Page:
Inmates awaiting trial in Maricopa County jails are housed in conditions that jeopardize their health and safety in violation of their constitutional rights, a federal judge ruled Wednesday.
U.S. District Judge Neil Wake said Sheriff Joe Arpaio and correctional health officials provide inadequate medical and mental health care, unsanitary conditions, unhealthy food, minimal supervision and disciplinary practices that cause mentally ill inmates “needless suffering and deterioration.”
Ruling in a 30-year-old class action lawsuit brought by inmates, Wake banned the use of so-called “boats,” or portable beds, required anyone housed in intake units longer than 24 hours to receive a bed or mattress and ordered that inmates have access to care that meets their medical and mental health needs.
The judge also ordered that pretrial inmates, who make up about two-thirds of the jail population, be properly screened for mental health and medical conditions, given food that meets or exceeds federal dietary standards, and be housed in sanitary conditions that include functional toilets and sinks, soap and toilet paper.
And he required the sheriff and Correctional Health Services to issue quarterly reports demonstrating that they are in compliance with the order, and for the county to pay the plaintiff’s attorneys fees.
“Sheriff Arpaio’s horrendous treatment of detainees, especially those with severe medical and mental health problems, has caused terrible suffering for years,” said Margaret Winter, an attorney with the ACLU’s National Prison Project who represented inmates in the case.
“Judge Wake’s decision should serve as a reminder that even a man who brags about being the toughest sheriff in America has to abide by the Constitution.”
Wake, however, did end several provisions of the consent decree, which resulted from a 1977 lawsuit. The judge ruled that the jails met or exceeded constitutional requirements regarding dayroom privileges, emergency medical equipment and housing at the Estrella women’s jail. He also said that triple bunking at Durango jail does not constitute a federal rights violation.
Jack MacIntyre, an attorney and chief deputy for the sheriff’s office, said he hadn’t read the entire ruling but expected that some of it would be appealed. The remaining issues, MacIntyre said, are easily complied with.
“The only thing that the judge addressed (regarding overcrowding) was Towers jail” segregation units, he said. “That’s a splinter of one facility. It applies to only 40 out of 10,000 prisoners. The rest of them are housed perfectly well.”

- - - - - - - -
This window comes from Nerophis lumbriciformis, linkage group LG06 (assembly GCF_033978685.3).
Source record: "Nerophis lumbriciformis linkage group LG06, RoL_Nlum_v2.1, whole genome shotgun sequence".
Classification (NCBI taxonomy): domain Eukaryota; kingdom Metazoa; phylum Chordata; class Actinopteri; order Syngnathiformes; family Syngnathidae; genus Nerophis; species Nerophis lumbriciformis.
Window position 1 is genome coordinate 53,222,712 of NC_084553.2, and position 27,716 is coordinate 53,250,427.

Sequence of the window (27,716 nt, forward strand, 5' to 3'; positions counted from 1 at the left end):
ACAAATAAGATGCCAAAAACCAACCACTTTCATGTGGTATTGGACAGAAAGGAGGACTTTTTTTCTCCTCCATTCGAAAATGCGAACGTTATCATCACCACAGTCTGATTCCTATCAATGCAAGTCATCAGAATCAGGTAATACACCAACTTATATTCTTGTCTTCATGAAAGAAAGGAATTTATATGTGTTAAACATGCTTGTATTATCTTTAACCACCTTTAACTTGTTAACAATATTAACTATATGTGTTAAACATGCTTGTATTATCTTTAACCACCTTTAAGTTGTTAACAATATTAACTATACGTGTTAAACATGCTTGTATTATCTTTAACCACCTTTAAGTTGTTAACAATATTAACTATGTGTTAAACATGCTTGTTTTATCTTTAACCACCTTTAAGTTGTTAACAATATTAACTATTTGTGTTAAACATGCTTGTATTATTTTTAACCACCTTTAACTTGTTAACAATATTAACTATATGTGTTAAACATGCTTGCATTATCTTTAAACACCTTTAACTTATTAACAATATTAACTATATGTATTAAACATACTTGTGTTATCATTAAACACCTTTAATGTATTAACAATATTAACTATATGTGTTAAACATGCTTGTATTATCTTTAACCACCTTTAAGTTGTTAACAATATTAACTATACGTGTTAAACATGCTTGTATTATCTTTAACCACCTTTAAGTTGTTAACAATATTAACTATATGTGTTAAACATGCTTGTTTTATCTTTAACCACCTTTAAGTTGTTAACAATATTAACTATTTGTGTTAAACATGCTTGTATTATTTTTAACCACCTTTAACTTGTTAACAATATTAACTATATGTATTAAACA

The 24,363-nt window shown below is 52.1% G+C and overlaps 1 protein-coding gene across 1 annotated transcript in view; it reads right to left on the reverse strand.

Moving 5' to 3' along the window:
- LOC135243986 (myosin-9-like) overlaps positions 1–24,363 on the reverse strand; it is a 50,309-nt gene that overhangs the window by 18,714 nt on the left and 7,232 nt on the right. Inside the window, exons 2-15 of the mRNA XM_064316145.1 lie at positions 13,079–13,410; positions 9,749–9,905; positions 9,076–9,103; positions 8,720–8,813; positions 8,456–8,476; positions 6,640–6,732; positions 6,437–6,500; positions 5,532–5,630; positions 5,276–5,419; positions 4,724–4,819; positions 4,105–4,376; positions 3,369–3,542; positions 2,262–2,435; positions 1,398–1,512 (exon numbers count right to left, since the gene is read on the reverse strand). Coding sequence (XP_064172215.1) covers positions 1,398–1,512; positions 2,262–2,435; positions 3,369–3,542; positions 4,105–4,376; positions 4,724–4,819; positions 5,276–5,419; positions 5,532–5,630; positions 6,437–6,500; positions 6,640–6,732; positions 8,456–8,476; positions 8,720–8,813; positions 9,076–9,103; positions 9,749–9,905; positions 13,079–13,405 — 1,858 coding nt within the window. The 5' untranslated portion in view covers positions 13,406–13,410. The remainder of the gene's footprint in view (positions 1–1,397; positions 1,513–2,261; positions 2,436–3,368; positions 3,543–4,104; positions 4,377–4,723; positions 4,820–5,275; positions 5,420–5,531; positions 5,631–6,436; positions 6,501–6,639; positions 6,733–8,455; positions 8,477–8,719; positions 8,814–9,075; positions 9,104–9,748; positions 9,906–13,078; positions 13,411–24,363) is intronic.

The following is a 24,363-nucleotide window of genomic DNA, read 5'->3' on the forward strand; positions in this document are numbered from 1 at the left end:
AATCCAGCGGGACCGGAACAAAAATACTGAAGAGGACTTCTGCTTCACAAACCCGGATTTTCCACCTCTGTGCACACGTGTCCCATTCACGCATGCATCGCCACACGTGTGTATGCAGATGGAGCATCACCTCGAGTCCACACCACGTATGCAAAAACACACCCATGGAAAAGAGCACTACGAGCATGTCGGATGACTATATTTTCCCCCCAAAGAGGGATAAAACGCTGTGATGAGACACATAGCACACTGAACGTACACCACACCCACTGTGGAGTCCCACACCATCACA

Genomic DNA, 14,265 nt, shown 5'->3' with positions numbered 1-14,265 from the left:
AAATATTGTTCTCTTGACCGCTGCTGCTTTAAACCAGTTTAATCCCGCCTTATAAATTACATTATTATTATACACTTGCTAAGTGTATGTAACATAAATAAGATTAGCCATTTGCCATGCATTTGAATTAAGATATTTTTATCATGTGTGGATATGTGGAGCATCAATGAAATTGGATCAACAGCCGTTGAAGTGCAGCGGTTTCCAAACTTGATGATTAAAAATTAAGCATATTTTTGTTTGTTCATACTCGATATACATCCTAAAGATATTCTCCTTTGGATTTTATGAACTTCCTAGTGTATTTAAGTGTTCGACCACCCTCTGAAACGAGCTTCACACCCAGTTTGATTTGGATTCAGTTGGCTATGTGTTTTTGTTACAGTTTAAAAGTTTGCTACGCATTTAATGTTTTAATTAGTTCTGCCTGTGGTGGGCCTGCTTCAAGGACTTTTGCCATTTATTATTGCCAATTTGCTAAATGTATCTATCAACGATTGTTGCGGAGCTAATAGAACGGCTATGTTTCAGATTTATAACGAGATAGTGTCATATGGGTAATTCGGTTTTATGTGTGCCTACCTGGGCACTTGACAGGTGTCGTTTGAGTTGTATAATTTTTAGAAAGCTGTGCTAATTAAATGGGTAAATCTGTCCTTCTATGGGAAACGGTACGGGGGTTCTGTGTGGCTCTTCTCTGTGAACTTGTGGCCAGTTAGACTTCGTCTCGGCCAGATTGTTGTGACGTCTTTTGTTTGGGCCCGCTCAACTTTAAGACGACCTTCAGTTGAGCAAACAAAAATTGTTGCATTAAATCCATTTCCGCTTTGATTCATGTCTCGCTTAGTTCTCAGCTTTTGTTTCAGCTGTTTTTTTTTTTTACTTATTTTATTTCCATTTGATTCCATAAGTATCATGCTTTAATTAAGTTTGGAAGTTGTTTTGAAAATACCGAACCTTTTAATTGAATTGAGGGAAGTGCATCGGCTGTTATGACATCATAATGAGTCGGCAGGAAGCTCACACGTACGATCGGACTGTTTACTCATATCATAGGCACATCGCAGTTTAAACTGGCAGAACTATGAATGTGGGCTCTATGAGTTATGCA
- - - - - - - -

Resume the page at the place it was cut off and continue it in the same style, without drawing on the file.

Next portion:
Jail conditions already exceed constitutional requirements in most areas, he said.
The county sought to end provisions of the consent decree and argued that a federal prison reform act required the case to be closed.
“I didn’t think it was all going to go away in one swoop,” MacIntyre said. “That doesn’t mean we can’t regroup in a little while and come back” and ask the judge to reconsider his ruling.
The jail’s medical and psychiatric clinics, licensed by the state Department of Health Services until 2003, lost national accreditation last month, in part because of testimony in this case. Operated by Correctional Health Services, a separate county agency, the clinics were placed on probation in 2006 for failure to assess inmates for medical problems and keep track of the mentally ill behind bars.
During nearly four weeks of testimony, Wake heard inmates tell of medical crises that were ignored, medications that were missed, feces-strewn cells and rotten food. Experts testified that significant medical and mental health problems went unnoticed because of inadequate screening, threatening the health of seriously ill inmates.
But attorneys representing Arpaio and Correctional Health Services argued that incidents of moldy bread or ill inmates don’t constitute the systemic failures needed to prove federal rights violations.
Wake disagreed. In his ruling, he took Arpaio and Correctional Health Services to task.
“Systematic deficiencies in the screening process significantly impair continuity of care and result in failure to identify pretrial detainees with immediate medical needs,” Wake wrote.
Regarding mentally ill inmates, the judge wrote: “Many of the pretrial detainees housed at the Lower Buckeye jail psychiatric unit are maintained in segregation lockdown with little or no meaningful therapeutic treatment, which results in needless suffering and deterioration.”
Wake also ruled that pretrial inmates must have enough room in intake and court holding cells so they don’t have to touch one another, and ordered that they be monitored “in a manner and frequency that protects the pretrial detainees’ health and safety.”
Phoenix attorney Debra Hill, who represented the inmates with Winter, said the next step is to ensure that Wake’s ruling is enforced.